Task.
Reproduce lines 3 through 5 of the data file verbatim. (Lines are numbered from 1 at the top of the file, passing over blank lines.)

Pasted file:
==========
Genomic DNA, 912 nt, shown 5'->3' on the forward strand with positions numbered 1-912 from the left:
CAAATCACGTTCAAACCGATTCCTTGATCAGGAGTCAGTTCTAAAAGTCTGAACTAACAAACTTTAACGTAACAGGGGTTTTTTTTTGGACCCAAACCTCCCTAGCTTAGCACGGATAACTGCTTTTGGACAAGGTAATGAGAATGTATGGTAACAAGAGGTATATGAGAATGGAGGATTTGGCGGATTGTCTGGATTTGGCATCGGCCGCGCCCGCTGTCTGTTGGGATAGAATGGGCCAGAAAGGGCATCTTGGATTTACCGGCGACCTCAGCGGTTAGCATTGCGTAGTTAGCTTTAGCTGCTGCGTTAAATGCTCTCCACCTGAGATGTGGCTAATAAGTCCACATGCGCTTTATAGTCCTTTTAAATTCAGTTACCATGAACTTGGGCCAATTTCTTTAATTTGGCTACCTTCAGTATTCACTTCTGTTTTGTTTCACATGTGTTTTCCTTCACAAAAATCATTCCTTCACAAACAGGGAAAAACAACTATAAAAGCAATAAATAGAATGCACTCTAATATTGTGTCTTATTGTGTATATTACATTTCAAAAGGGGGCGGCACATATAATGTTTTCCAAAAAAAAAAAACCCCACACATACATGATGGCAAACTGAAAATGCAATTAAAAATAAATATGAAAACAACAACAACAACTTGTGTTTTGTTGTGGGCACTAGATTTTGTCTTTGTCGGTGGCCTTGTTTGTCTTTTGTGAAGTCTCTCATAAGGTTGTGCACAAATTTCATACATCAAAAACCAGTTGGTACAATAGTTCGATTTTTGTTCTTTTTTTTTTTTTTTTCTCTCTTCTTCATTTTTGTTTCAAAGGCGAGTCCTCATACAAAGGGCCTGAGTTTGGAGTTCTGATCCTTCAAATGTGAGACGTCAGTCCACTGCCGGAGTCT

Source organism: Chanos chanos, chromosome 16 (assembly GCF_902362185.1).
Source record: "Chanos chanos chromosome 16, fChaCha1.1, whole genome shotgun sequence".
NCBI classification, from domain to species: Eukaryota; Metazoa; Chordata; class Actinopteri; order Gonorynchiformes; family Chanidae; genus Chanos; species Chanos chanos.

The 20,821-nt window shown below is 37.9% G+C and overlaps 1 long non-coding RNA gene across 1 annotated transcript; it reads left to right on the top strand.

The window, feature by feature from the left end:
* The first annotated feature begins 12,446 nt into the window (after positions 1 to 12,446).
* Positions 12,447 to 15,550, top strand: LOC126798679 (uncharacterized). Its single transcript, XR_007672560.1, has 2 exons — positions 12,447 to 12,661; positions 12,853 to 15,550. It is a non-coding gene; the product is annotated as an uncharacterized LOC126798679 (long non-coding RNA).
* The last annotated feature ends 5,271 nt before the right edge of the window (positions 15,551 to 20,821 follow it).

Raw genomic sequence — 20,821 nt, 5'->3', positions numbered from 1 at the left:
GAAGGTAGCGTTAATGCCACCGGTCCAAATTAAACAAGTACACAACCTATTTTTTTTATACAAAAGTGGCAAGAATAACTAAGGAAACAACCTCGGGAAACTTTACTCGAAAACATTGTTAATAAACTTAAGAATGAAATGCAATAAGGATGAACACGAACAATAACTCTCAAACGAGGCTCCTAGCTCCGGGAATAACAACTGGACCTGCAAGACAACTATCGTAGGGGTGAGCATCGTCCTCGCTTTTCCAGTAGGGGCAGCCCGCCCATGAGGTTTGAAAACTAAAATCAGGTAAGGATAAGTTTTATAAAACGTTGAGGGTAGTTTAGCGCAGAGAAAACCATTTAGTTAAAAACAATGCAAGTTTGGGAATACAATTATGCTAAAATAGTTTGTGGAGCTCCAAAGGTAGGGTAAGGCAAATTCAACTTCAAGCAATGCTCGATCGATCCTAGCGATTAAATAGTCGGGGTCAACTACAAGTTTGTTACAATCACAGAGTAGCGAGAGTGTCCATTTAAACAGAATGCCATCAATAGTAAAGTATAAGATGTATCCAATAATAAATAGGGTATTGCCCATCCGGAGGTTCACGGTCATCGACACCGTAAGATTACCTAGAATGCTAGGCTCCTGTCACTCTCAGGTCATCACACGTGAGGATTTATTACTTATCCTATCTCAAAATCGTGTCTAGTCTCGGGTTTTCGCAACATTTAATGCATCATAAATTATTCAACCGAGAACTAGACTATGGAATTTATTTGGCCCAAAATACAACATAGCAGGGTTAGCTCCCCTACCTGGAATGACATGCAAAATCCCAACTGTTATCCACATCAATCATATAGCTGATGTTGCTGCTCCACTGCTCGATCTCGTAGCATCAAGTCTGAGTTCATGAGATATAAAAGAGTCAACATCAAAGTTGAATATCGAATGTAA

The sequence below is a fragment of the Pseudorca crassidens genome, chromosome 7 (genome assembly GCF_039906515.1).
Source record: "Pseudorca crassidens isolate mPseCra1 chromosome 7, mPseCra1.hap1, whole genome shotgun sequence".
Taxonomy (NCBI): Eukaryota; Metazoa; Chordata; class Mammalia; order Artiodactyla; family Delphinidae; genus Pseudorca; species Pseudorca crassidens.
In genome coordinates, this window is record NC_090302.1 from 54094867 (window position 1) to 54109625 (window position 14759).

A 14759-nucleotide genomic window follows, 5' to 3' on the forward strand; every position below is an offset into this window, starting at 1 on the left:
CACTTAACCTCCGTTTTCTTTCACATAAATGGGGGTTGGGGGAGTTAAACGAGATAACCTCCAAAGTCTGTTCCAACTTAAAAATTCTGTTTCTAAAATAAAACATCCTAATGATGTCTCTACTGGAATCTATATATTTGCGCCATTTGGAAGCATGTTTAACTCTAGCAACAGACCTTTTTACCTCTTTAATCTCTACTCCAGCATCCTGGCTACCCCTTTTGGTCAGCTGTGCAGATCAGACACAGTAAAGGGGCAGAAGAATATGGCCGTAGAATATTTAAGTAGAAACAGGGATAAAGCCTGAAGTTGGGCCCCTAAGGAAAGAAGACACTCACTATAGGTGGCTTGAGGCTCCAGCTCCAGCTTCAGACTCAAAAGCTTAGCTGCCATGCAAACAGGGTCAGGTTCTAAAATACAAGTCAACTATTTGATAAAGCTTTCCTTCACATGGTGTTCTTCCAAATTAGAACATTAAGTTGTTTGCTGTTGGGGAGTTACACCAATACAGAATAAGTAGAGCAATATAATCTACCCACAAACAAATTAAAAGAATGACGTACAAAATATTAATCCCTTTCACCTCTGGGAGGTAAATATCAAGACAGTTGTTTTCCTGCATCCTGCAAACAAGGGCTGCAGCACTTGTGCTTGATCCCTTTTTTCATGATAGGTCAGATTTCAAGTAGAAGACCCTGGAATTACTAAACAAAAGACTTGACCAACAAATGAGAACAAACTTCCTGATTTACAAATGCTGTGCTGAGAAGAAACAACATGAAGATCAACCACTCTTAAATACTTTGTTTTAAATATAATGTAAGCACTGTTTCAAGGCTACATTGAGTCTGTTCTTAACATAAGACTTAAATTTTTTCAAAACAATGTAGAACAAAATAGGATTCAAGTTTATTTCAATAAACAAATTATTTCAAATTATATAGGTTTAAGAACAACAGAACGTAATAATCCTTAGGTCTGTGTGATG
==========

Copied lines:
Source organism: Chanos chanos, chromosome 16 (assembly GCF_902362185.1).
Source record: "Chanos chanos chromosome 16, fChaCha1.1, whole genome shotgun sequence".
NCBI classification, from domain to species: Eukaryota; Metazoa; Chordata; class Actinopteri; order Gonorynchiformes; family Chanidae; genus Chanos; species Chanos chanos.